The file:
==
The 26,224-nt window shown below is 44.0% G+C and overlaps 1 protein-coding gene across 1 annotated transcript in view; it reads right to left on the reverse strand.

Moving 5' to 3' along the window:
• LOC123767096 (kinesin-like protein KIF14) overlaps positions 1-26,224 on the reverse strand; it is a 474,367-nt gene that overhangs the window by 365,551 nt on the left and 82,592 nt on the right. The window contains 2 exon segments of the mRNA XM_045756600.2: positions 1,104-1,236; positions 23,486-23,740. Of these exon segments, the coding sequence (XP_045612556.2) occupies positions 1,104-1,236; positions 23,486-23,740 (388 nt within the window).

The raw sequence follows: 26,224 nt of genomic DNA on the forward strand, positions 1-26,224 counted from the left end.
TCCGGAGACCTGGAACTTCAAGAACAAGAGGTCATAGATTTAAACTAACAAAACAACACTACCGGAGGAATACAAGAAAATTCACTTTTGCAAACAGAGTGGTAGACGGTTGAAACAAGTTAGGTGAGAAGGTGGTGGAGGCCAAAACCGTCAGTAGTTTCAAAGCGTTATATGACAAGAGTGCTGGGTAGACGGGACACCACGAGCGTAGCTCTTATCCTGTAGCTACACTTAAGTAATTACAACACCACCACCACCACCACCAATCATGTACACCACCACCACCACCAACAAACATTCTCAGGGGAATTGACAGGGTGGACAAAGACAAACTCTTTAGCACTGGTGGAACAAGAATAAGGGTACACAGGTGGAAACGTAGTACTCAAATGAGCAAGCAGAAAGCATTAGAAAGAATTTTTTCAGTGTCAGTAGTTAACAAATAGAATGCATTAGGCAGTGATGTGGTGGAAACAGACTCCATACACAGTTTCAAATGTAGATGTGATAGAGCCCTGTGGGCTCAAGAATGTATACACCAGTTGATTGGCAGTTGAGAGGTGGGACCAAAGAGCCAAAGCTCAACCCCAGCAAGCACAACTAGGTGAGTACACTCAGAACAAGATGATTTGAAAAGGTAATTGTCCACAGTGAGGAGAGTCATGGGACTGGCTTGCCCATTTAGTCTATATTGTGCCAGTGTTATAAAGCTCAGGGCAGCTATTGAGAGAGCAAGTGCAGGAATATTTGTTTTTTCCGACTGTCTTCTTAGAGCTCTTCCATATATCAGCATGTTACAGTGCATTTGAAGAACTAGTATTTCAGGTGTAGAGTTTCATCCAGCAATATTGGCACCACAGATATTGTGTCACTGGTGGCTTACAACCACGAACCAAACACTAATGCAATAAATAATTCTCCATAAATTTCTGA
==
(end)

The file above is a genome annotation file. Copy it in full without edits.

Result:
The 26,224-nt window shown below is 44.0% G+C and overlaps 1 protein-coding gene across 1 annotated transcript in view; it reads right to left on the reverse strand.

Moving 5' to 3' along the window:
• LOC123767096 (kinesin-like protein KIF14) overlaps positions 1-26,224 on the reverse strand; it is a 474,367-nt gene that overhangs the window by 365,551 nt on the left and 82,592 nt on the right. The window contains 2 exon segments of the mRNA XM_045756600.2: positions 1,104-1,236; positions 23,486-23,740. Of these exon segments, the coding sequence (XP_045612556.2) occupies positions 1,104-1,236; positions 23,486-23,740 (388 nt within the window).

The raw sequence follows: 26,224 nt of genomic DNA on the forward strand, positions 1-26,224 counted from the left end.
TCCGGAGACCTGGAACTTCAAGAACAAGAGGTCATAGATTTAAACTAACAAAACAACACTACCGGAGGAATACAAGAAAATTCACTTTTGCAAACAGAGTGGTAGACGGTTGAAACAAGTTAGGTGAGAAGGTGGTGGAGGCCAAAACCGTCAGTAGTTTCAAAGCGTTATATGACAAGAGTGCTGGGTAGACGGGACACCACGAGCGTAGCTCTTATCCTGTAGCTACACTTAAGTAATTACAACACCACCACCACCACCACCAATCATGTACACCACCACCACCACCAACAAACATTCTCAGGGGAATTGACAGGGTGGACAAAGACAAACTCTTTAGCACTGGTGGAACAAGAATAAGGGTACACAGGTGGAAACGTAGTACTCAAATGAGCAAGCAGAAAGCATTAGAAAGAATTTTTTCAGTGTCAGTAGTTAACAAATAGAATGCATTAGGCAGTGATGTGGTGGAAACAGACTCCATACACAGTTTCAAATGTAGATGTGATAGAGCCCTGTGGGCTCAAGAATGTATACACCAGTTGATTGGCAGTTGAGAGGTGGGACCAAAGAGCCAAAGCTCAACCCCAGCAAGCACAACTAGGTGAGTACACTCAGAACAAGATGATTTGAAAAGGTAATTGTCCACAGTGAGGAGAGTCATGGGACTGGCTTGCCCATTTAGTCTATATTGTGCCAGTGTTATAAAGCTCAGGGCAGCTATTGAGAGAGCAAGTGCAGGAATATTTGTTTTTTCCGACTGTCTTCTTAGAGCTCTTCCATATATCAGCATGTTACAGTGCATTTGAAGAACTAGTATTTCAGGTGTAGAGTTTCATCCAGCAATATTGGCACCACAGATATTGTGTCACTGGTGGCTTACAACCACGAACCAAACACTAATGCAATAAATAATTCTCCATAAATTTCTGA